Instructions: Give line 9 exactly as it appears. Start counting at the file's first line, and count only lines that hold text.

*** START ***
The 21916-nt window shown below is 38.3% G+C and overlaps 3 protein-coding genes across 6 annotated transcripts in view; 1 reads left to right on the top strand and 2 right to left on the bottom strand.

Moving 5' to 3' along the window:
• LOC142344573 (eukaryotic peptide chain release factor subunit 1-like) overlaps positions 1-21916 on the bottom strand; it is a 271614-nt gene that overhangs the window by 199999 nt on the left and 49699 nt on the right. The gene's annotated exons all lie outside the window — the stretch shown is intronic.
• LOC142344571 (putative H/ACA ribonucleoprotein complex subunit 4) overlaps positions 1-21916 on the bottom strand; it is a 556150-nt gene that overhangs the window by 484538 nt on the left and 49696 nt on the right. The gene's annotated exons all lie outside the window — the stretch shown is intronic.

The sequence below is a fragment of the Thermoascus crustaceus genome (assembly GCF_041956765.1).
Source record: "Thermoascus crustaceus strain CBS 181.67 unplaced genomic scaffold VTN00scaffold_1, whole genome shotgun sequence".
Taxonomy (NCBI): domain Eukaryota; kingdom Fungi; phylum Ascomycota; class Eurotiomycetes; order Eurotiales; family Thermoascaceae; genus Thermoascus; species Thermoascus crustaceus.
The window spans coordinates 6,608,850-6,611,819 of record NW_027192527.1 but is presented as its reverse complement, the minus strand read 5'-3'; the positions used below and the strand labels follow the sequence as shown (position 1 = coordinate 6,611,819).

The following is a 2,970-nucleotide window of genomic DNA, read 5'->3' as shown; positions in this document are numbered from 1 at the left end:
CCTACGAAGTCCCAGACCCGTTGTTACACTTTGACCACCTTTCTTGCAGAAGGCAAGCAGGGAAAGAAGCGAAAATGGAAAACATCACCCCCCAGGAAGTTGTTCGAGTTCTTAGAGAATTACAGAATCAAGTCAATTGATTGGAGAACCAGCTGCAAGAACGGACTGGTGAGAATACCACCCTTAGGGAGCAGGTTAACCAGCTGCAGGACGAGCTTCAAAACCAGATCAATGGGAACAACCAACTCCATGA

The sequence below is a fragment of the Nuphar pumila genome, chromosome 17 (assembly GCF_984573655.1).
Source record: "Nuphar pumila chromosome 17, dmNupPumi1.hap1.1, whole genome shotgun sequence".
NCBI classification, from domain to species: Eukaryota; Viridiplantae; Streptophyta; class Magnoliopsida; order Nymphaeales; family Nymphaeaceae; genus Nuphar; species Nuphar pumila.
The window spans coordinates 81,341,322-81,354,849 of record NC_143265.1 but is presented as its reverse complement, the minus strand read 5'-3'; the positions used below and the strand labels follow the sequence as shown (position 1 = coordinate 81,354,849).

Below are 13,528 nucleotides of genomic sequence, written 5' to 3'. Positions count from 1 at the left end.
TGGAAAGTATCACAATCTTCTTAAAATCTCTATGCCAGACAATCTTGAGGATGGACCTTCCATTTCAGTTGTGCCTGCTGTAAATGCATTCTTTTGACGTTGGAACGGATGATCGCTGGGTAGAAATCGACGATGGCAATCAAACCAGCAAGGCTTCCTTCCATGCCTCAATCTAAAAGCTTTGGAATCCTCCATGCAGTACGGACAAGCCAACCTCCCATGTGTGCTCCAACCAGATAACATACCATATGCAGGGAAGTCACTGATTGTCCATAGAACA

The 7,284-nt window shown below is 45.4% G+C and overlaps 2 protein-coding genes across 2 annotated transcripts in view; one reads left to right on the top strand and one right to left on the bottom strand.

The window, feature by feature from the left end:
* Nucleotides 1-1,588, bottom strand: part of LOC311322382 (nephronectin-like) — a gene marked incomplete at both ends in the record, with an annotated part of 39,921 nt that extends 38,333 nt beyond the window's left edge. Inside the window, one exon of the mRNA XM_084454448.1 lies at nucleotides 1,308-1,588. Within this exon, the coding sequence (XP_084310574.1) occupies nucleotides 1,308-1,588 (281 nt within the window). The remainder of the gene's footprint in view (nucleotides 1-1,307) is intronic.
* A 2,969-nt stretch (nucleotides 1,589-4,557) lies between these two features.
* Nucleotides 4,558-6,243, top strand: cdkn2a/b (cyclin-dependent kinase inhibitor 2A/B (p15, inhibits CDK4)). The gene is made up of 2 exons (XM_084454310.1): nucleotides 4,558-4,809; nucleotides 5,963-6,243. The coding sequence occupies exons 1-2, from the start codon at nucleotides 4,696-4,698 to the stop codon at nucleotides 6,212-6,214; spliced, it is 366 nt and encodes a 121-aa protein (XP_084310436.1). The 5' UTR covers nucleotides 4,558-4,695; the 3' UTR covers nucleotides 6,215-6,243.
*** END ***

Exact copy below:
The following is a 2,970-nucleotide window of genomic DNA, read 5'->3' as shown; positions in this document are numbered from 1 at the left end: